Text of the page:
Fourth-degree(4º) Deep tissue. Extends through all layers of skin and involves underlying tissue. Wound is painless but injury is extensive and often requires amputation
Electrical burns Electrical energy is converted to heat which causes thermal injury and burns. However, unlike conventional thermal burns, the electricity may flow in unpredictable pattern and significant injury may not be evident at site of entry. Therefore, a detailed skin exam, including evaluation of the palms and soles is essential. Cardiac arrhythmias are common in electrical burns if the flow of electricity crosses through the thorax and across the heart. Extent of injury is determined by voltage type, voltage strength, the resistance of tissue, and the duration of contact.

Classic Presentation of Inhalational Injury

The evaluation of inhalational injury is difficult since patients will often have few external signs of injury. Therefore, in addition to the detailed history and physical exam described above, a chest x-ray, detailed oropharyngeal exam, nasopharyngeal laryngoscopy, or bronchoscopy should also be considered in order to fully assess the extent of inhalational injury. Complete vital signs including continuous pulse oximetry are essential. Laboratory tests such as an ABG, carboxyhemoglobin level, or methemoglobin level may also be useful at detecting poisonings or metabolic disturbances. More specifically, inhalational injuries may be grouped as temperature-related, smoke-related, or gas-related.

Temperature-related injuries

Heat tends to affect the upper airway more than the lower airways. There are two likely explanations for this: Vocal cord spasm protects the lower airway from the heat or the air is cooled and moisturized as it enters through the nose and mouth.

Patients will develop edema, erythema, and ulcerations of lips, tongue, posterior oropharynx, and upper airway. Onset may be delayed for up to 24hrs & resolve in 4-5 days. May require early intubation before edema develops and tracheostomy if edema continues.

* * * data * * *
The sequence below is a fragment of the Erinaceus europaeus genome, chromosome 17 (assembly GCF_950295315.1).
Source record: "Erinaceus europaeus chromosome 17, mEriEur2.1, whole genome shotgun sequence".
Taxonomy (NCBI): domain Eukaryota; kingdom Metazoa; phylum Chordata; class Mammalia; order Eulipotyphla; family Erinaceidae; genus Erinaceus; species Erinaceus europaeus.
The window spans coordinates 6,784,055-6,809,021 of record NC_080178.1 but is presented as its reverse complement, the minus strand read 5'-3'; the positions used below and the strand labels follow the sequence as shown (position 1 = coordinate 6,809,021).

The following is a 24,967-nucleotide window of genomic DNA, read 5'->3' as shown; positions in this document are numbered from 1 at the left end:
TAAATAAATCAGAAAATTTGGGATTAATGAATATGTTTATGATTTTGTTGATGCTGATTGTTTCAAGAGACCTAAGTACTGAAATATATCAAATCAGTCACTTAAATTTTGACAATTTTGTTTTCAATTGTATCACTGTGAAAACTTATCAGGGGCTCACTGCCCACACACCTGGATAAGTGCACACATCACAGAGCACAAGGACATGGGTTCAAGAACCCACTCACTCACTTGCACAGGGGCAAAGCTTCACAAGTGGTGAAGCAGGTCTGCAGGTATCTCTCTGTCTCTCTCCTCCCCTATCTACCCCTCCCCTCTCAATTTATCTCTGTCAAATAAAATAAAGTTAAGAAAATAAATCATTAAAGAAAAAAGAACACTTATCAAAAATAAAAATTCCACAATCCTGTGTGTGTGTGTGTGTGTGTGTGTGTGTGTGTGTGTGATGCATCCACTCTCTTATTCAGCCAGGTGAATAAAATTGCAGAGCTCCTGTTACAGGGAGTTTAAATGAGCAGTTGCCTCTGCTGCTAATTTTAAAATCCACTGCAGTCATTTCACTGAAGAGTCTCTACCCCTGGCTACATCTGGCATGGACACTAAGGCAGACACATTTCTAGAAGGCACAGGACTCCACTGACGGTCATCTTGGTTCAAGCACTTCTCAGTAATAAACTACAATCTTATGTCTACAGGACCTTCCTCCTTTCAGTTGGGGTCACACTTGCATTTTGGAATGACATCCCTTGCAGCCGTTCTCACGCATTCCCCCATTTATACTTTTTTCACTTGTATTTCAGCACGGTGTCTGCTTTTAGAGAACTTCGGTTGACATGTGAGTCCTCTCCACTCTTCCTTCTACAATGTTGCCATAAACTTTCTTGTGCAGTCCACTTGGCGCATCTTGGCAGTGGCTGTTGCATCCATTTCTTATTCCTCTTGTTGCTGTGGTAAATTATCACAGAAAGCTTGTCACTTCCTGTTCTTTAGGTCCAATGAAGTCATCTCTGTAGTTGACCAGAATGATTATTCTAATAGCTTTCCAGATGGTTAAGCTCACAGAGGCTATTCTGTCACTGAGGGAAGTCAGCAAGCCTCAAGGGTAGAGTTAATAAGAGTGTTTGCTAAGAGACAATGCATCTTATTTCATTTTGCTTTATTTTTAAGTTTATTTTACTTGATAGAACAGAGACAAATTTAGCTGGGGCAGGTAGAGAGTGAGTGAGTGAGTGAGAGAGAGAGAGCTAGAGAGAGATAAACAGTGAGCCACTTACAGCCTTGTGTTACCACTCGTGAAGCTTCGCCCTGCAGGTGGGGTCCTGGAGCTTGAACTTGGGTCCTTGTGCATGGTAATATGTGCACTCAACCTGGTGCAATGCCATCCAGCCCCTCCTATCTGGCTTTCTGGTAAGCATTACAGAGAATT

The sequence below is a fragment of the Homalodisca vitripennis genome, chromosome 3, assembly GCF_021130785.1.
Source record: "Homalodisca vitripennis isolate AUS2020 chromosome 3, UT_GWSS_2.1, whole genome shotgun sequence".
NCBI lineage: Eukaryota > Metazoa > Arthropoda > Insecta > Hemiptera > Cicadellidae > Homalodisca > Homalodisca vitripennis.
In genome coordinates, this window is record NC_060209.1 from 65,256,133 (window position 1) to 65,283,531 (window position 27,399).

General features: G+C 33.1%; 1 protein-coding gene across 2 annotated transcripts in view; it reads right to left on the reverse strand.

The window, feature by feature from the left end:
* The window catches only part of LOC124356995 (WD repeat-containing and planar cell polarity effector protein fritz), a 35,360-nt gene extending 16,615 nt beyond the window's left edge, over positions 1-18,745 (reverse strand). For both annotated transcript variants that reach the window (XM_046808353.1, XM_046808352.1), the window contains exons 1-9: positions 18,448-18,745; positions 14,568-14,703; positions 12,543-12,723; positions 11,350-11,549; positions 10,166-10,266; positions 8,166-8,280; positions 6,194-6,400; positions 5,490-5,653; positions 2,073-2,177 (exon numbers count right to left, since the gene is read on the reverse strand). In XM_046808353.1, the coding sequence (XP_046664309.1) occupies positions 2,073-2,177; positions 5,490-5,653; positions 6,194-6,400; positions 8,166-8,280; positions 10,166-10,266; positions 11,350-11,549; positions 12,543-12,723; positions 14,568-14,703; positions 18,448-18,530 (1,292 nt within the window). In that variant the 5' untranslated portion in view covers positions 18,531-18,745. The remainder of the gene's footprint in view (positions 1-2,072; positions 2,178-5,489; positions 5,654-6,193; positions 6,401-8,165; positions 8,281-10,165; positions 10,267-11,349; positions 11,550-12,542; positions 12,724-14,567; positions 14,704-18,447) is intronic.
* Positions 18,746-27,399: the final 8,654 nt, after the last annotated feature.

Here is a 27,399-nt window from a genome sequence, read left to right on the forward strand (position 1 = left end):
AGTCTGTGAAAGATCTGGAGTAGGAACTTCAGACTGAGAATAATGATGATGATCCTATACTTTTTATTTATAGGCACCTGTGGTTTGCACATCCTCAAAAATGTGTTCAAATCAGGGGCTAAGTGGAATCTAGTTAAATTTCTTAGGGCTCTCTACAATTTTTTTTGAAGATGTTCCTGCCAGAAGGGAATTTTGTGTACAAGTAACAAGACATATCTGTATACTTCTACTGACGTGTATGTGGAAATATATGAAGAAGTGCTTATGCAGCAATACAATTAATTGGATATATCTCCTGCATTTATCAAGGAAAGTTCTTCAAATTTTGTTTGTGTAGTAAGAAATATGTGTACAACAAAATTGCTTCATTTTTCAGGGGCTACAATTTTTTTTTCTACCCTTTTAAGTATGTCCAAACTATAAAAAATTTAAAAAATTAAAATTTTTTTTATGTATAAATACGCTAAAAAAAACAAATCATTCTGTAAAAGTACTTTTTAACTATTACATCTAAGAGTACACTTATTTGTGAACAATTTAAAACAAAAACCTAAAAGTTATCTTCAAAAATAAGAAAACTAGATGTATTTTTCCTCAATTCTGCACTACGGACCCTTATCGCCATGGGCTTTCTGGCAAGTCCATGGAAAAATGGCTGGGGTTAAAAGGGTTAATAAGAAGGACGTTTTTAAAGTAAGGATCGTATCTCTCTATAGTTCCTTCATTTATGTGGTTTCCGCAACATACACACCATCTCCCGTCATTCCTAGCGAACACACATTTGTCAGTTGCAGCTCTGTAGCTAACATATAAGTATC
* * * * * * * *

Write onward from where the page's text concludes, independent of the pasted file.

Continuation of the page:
(Insert orofacial and airway edema picture)

Smoke-related injuries

Smoke tends to affect the lower airways more than the upper airways. There are several explanations for this including: Injury occurs when particles & soot settle in the medium and distal airways, direct thermal injury occurs when hot particles contact alveolar membranes ands maller airways are at increased risk of occlusion due to debris accumulation.

Smoke-related damage leads to reduced mucociliary function. Patients may develop pneumonia in part due to impaired clearance.

Gas-related injuries

Oxygen is consumed during combustion. Fires create hypoxic environments and patients may be hypoxic on scene as well as on arrival in the ED. Carbon dioxide (CO2) & carbon monoxide (CO) are produced by combustion. Symptoms of CO are related to the amount of carboxyhemoglobin present in the blood as well as age and health of patient and can range from a slight headache or confusion to chest pain, stroke, or seizure, coma, & death.

Burning of home furnishings and other synthetic materials release various toxins into the environment such as plastics releasing cyanide.

Water soluble chemicals (ammonia, chlorine, etc.) can lead to bronchospams, edema. Lipid soluble chemicals (phosgene, nitrous oxide, etc) ? direct cell damage, impaired ciliary clearance.


Minor Burns

The management of the patient with minor burns (either by extent of TBSA involved or by depth of burn) can be treated with basic local wound care and is focused on the following principles.